Last week I wrote:
Of all the companies reporting next week, I’m the most optimistic about Ford Motor (F). In April, the automaker earned 41 cents per share, which was four cents more than consensus. This time around, Wall Street again expects 37 cents per share. I think Ford will easily beat that.
I was right. Ford (F) earned 45 cents per share, which was eight cents more than Wall Street’s consensus, and the stock surged as high as $17.68 per share. I’d like to say that this was due to magical predictive powers on my part. Alas, that’s not the case. Truthfully, it was nothing more than simple math. Yet it’s surprising how often that skill set is a major advantage in investing.
The facts are clear. Ford’s business is strong, and most of it is due to truck buyers in North America. Fusion has also been a key area of strength. Let’s run through some of the numbers. Ford’s net earnings surged 19% last quarter to $1.2 billion. Their revenues rose 15% to $38.1 billion. This was Ford’s 16th-straight profitable quarter. Furthermore, unlike some other American car companies I could name, Ford was not bailed out by Uncle Sam.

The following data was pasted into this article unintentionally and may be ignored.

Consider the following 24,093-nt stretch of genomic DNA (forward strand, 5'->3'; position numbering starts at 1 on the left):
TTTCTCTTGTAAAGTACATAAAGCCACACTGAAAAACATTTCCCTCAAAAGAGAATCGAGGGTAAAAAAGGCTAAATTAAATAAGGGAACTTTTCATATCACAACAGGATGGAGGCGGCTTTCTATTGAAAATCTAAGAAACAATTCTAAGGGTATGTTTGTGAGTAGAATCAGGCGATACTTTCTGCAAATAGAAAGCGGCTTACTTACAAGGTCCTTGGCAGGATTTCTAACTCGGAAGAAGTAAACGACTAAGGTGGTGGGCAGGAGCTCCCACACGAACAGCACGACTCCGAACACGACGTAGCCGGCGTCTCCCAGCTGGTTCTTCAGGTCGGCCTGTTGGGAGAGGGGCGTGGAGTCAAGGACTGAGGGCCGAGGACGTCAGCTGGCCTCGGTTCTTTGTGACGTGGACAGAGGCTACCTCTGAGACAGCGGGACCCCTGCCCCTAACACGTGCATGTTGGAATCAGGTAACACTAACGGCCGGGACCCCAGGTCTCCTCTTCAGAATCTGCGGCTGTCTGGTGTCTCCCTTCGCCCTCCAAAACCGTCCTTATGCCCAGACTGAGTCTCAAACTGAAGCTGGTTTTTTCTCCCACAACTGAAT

Ford made a cool $2.3 billion in North America. Sales of their F-Series trucks rose 26% to 198,643 units. I think this is closely tied to a lot of the emerging manufacturing rebound we’ve seen in some economic statistics. (By the way, the durable-goods report on Thursday was quite strong).
The problem child is still Europe. Ford had a pre-tax loss of $348 million in the Old World. Of course, a loss was expected. We know that Europe has been a drag on Ford, but they’re quickly working to economize their European operations. I think we’re going to see much better results in Europe in future quarters.
I was very pleased to hear that Ford offered improved guidance for the rest of the year. They now see pre-tax earnings clearing $8 billion for 2013. Before, they said they had expected to hit $8 billion. So far, they’ve made $4.7 billion in the first half of the year, so the new guidance seems quite reasonable. In Europe, Ford said they expect to lose $1.8 billion instead of the earlier projected $2 billion. That’s ugly, but not as ugly.
Ford also had a blow-out quarter in Asia. The company makes a big deal about this, but Asia is a very small part of their business. That could change. Ford plans to introduce 15 new vehicles in China by 2015. I’d like to see Ford raise its dividend by 20% to 25%. They can easily afford it. Ford remains an excellent buy up to $18 per share.